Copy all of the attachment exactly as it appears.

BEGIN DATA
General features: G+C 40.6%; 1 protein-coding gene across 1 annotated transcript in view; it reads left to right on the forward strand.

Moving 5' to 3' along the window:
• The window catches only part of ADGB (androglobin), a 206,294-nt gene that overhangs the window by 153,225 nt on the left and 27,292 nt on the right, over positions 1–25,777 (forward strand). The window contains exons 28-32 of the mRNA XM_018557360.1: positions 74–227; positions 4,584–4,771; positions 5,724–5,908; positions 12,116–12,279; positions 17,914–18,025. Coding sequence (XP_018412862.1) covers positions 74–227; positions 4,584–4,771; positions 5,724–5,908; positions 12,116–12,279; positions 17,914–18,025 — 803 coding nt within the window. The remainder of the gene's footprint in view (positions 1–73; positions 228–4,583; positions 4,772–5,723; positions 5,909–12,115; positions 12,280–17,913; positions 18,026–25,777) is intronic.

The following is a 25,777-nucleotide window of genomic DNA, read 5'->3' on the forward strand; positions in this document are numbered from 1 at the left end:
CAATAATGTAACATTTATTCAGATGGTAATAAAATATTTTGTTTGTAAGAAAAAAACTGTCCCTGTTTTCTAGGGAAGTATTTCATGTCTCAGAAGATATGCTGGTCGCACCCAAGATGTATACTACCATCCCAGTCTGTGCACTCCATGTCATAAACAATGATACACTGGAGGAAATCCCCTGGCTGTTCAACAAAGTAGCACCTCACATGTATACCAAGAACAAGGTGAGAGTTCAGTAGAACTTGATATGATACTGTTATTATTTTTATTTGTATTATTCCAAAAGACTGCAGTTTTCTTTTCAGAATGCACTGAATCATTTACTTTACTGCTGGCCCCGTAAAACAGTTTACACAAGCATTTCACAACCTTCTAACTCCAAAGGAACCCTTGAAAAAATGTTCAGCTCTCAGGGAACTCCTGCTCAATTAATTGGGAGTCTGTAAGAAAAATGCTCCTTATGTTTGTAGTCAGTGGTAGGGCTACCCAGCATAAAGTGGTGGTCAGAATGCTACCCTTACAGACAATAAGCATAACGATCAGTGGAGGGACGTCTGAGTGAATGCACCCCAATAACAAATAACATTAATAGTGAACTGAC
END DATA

General features: G+C 40.6%; 1 protein-coding gene across 1 annotated transcript in view; it reads left to right on the forward strand.

Moving 5' to 3' along the window:
• The window catches only part of ADGB (androglobin), a 206,294-nt gene that overhangs the window by 153,225 nt on the left and 27,292 nt on the right, over positions 1–25,777 (forward strand). The window contains exons 28-32 of the mRNA XM_018557360.1: positions 74–227; positions 4,584–4,771; positions 5,724–5,908; positions 12,116–12,279; positions 17,914–18,025. Coding sequence (XP_018412862.1) covers positions 74–227; positions 4,584–4,771; positions 5,724–5,908; positions 12,116–12,279; positions 17,914–18,025 — 803 coding nt within the window. The remainder of the gene's footprint in view (positions 1–73; positions 228–4,583; positions 4,772–5,723; positions 5,909–12,115; positions 12,280–17,913; positions 18,026–25,777) is intronic.

The following is a 25,777-nucleotide window of genomic DNA, read 5'->3' on the forward strand; positions in this document are numbered from 1 at the left end:
CAATAATGTAACATTTATTCAGATGGTAATAAAATATTTTGTTTGTAAGAAAAAAACTGTCCCTGTTTTCTAGGGAAGTATTTCATGTCTCAGAAGATATGCTGGTCGCACCCAAGATGTATACTACCATCCCAGTCTGTGCACTCCATGTCATAAACAATGATACACTGGAGGAAATCCCCTGGCTGTTCAACAAAGTAGCACCTCACATGTATACCAAGAACAAGGTGAGAGTTCAGTAGAACTTGATATGATACTGTTATTATTTTTATTTGTATTATTCCAAAAGACTGCAGTTTTCTTTTCAGAATGCACTGAATCATTTACTTTACTGCTGGCCCCGTAAAACAGTTTACACAAGCATTTCACAACCTTCTAACTCCAAAGGAACCCTTGAAAAAATGTTCAGCTCTCAGGGAACTCCTGCTCAATTAATTGGGAGTCTGTAAGAAAAATGCTCCTTATGTTTGTAGTCAGTGGTAGGGCTACCCAGCATAAAGTGGTGGTCAGAATGCTACCCTTACAGACAATAAGCATAACGATCAGTGGAGGGACGTCTGAGTGAATGCACCCCAATAACAAATAACATTAATAGTGAACTGAC